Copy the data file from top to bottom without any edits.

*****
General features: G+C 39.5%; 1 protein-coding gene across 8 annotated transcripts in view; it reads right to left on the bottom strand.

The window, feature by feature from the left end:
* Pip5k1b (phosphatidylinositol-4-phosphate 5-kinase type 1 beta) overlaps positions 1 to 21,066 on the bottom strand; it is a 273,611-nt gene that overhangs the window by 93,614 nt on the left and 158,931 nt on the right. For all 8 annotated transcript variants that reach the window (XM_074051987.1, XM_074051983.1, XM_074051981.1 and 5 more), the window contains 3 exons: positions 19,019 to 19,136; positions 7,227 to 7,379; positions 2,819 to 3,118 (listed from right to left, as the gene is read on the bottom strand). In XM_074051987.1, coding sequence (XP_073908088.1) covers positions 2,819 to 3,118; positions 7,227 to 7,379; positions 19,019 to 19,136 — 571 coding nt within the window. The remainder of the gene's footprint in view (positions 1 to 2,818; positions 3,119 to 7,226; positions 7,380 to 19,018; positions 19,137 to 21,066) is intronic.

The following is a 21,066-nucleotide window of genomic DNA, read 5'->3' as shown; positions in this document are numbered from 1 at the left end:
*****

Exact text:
General features: G+C 39.5%; 1 protein-coding gene across 8 annotated transcripts in view; it reads right to left on the bottom strand.

The window, feature by feature from the left end:
* Pip5k1b (phosphatidylinositol-4-phosphate 5-kinase type 1 beta) overlaps positions 1 to 21,066 on the bottom strand; it is a 273,611-nt gene that overhangs the window by 93,614 nt on the left and 158,931 nt on the right. For all 8 annotated transcript variants that reach the window (XM_074051987.1, XM_074051983.1, XM_074051981.1 and 5 more), the window contains 3 exons: positions 19,019 to 19,136; positions 7,227 to 7,379; positions 2,819 to 3,118 (listed from right to left, as the gene is read on the bottom strand). In XM_074051987.1, coding sequence (XP_073908088.1) covers positions 2,819 to 3,118; positions 7,227 to 7,379; positions 19,019 to 19,136 — 571 coding nt within the window. The remainder of the gene's footprint in view (positions 1 to 2,818; positions 3,119 to 7,226; positions 7,380 to 19,018; positions 19,137 to 21,066) is intronic.

The following is a 21,066-nucleotide window of genomic DNA, read 5'->3' as shown; positions in this document are numbered from 1 at the left end: